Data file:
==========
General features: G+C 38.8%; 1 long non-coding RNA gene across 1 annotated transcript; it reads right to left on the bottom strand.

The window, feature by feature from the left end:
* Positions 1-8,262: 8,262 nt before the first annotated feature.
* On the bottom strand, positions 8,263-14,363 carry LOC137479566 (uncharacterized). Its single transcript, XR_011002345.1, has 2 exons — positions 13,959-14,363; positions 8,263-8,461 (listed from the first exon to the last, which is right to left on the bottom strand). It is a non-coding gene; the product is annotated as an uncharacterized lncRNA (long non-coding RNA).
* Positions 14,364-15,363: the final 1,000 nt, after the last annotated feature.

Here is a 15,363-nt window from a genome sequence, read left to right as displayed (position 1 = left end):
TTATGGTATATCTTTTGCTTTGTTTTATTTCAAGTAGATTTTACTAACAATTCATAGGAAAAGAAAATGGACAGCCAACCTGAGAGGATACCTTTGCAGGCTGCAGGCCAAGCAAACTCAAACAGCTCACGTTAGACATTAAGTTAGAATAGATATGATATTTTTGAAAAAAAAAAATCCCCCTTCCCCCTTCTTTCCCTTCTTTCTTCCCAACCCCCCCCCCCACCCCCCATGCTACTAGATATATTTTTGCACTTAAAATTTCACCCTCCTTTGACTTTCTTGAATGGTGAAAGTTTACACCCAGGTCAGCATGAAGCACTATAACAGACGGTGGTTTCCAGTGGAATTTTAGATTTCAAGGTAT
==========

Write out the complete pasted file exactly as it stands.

General features: G+C 38.8%; 1 long non-coding RNA gene across 1 annotated transcript; it reads right to left on the bottom strand.

The window, feature by feature from the left end:
* Positions 1-8,262: 8,262 nt before the first annotated feature.
* On the bottom strand, positions 8,263-14,363 carry LOC137479566 (uncharacterized). Its single transcript, XR_011002345.1, has 2 exons — positions 13,959-14,363; positions 8,263-8,461 (listed from the first exon to the last, which is right to left on the bottom strand). It is a non-coding gene; the product is annotated as an uncharacterized lncRNA (long non-coding RNA).
* Positions 14,364-15,363: the final 1,000 nt, after the last annotated feature.

Here is a 15,363-nt window from a genome sequence, read left to right as displayed (position 1 = left end):
TTATGGTATATCTTTTGCTTTGTTTTATTTCAAGTAGATTTTACTAACAATTCATAGGAAAAGAAAATGGACAGCCAACCTGAGAGGATACCTTTGCAGGCTGCAGGCCAAGCAAACTCAAACAGCTCACGTTAGACATTAAGTTAGAATAGATATGATATTTTTGAAAAAAAAAAATCCCCCTTCCCCCTTCTTTCCCTTCTTTCTTCCCAACCCCCCCCCCCACCCCCCATGCTACTAGATATATTTTTGCACTTAAAATTTCACCCTCCTTTGACTTTCTTGAATGGTGAAAGTTTACACCCAGGTCAGCATGAAGCACTATAACAGACGGTGGTTTCCAGTGGAATTTTAGATTTCAAGGTAT